Winter semester 2017/2018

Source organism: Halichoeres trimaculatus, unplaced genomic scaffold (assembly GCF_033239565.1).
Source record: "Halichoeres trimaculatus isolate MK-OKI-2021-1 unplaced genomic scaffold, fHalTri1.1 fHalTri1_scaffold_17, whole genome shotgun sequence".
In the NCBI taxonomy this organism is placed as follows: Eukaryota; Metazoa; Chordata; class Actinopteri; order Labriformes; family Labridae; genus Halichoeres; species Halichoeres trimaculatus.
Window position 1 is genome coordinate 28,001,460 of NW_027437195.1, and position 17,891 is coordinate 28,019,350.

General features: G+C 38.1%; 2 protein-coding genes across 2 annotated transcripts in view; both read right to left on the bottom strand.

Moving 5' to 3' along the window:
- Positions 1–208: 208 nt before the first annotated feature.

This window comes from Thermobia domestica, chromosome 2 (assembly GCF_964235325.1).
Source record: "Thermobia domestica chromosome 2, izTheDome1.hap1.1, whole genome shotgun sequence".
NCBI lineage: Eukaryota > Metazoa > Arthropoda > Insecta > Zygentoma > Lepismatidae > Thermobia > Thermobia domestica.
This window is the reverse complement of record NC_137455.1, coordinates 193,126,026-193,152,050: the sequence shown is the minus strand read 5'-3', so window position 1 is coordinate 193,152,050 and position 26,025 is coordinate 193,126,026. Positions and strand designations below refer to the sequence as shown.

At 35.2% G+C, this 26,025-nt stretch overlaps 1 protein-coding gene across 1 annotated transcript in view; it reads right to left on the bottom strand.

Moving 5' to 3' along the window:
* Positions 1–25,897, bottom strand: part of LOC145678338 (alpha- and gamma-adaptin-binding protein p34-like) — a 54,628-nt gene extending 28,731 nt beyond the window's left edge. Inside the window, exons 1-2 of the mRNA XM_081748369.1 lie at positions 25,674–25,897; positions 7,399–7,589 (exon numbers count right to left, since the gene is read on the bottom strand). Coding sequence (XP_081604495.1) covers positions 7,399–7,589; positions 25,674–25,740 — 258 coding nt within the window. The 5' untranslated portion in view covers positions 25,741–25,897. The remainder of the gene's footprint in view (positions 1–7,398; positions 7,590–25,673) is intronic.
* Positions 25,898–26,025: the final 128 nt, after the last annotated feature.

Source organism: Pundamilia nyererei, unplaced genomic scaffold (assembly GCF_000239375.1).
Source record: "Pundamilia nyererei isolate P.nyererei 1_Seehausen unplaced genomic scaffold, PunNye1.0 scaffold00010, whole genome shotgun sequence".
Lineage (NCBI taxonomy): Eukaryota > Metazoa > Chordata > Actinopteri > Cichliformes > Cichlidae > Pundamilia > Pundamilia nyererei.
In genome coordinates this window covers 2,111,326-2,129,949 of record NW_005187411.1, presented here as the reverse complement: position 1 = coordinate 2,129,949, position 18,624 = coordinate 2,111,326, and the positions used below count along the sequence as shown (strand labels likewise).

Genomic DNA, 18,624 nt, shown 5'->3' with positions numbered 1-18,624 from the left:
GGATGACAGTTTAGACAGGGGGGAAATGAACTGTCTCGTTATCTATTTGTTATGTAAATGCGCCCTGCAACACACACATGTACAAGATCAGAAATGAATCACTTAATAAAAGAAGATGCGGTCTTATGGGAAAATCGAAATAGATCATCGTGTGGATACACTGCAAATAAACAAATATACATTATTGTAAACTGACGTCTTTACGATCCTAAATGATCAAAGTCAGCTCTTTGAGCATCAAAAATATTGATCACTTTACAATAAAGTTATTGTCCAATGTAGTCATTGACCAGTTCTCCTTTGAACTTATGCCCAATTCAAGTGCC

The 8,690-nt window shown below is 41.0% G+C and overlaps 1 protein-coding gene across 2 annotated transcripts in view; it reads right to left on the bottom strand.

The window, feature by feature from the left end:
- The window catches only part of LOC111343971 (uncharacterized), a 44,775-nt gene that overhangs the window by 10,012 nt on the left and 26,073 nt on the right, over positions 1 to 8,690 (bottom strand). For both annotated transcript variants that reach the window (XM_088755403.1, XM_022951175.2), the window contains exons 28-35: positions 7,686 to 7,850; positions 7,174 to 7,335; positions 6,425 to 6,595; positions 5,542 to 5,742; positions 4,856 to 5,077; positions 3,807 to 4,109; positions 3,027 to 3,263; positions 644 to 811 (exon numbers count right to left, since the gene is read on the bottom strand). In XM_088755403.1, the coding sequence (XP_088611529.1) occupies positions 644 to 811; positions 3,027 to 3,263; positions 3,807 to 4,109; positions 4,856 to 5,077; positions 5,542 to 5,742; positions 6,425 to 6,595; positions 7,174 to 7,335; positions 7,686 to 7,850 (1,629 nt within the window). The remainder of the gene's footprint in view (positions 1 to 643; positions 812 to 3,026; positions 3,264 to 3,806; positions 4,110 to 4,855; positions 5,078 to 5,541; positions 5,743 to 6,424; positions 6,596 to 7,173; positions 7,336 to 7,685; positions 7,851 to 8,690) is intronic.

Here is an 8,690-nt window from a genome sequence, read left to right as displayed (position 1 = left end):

Quantum simulators, special purpose quantum computers, are the first kind of quantum computers that will surpass the capabilities of classical computers in simulating the dynamics of quantum many-body systems. Outstanding problems in condensed matter, quantum chemistry, and high energy physics, such as high temperature superconductivity or quantum magnetism can supposedly described by simple quantum mechanical models like the Hubbard model. However, these models turn out to be exceedingly hard to solve on classical computers because the memory needed to store the quantum state of a system grows exponentially with the number of particles. A solution to this problem would be to use a quantum computer to simulate quantum dynamics, i.e. to have a perfectly controlled quantum systems that we can prepare, time evolve, and measure and thus understand the effects leading to the phenomena mention above. Thanks to rapid technological advances for example in cooling and trapping atoms, ions, and molecules, such devices are now becoming available in the lab. In this seminar we will take a tour from the original problem of quantum complexity formulated by Feynman to the most recent experimental progress that is made in quantum simulation labs around the world, including here in Heidelberg.